Photo by @drmeaningful
According to a recent Gallup Poll, Denmark once again has achieved the highest sense of well-being of any country in the world.
In a world where typically only 21 percent of people consider themselves to be “thriving”, 72 percent of Danish people feel they are.
Why is this? And what could employers learn from the nature of the world’s “happiest” people?
A recent article in The Atlantic pinpointed several behavioral imperatives that contribute to the “thriving” Danish character:
- Do not tolerate abusive behavior
- Speak your mind even if others disagree
- Respect authority, but only if authority is virtuous
- Do not think of yourself as better than others
- Share responsibility for all members of the group
The reason Danes behave this way is that they live in – and actively contribute to – an environment of mutual support and trust.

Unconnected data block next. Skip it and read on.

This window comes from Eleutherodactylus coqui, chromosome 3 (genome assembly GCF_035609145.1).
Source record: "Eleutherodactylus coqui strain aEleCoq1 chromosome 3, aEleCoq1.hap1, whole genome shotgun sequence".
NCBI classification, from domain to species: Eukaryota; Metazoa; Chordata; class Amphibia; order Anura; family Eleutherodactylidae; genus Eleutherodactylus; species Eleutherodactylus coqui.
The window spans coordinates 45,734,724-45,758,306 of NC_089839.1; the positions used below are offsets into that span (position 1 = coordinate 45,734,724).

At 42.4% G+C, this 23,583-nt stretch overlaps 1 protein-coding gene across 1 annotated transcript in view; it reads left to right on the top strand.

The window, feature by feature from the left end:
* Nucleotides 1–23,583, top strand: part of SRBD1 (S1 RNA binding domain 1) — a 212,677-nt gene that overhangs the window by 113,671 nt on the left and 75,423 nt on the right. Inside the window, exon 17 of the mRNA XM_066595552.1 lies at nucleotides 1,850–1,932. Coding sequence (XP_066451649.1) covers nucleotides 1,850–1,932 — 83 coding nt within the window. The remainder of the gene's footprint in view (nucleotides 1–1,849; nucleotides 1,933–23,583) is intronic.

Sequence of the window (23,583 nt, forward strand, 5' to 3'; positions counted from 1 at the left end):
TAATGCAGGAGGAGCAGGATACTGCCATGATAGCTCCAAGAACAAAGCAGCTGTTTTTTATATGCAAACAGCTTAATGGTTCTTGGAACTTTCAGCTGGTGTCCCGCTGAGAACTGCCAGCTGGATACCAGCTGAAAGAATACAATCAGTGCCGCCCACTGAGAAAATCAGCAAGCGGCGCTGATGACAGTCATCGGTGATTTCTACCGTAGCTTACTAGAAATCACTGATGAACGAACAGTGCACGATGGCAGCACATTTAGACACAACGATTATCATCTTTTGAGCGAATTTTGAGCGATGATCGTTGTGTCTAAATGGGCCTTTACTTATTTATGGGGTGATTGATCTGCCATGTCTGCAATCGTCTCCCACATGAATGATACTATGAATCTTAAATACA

Employers looking to create a purposeful, values-driven and meaningful culture would do well to consider how they can promote the behavioral imperatives that make people feel they are thriving.
Now of course, as the article points out, an egalitarian society with widespread financial security certainly contributes to Denmark’s contentment.
But at the same time – and contrary to welfare-state stereotypes – Forbes magazine recently rated Denmark as the world’s best place to do business.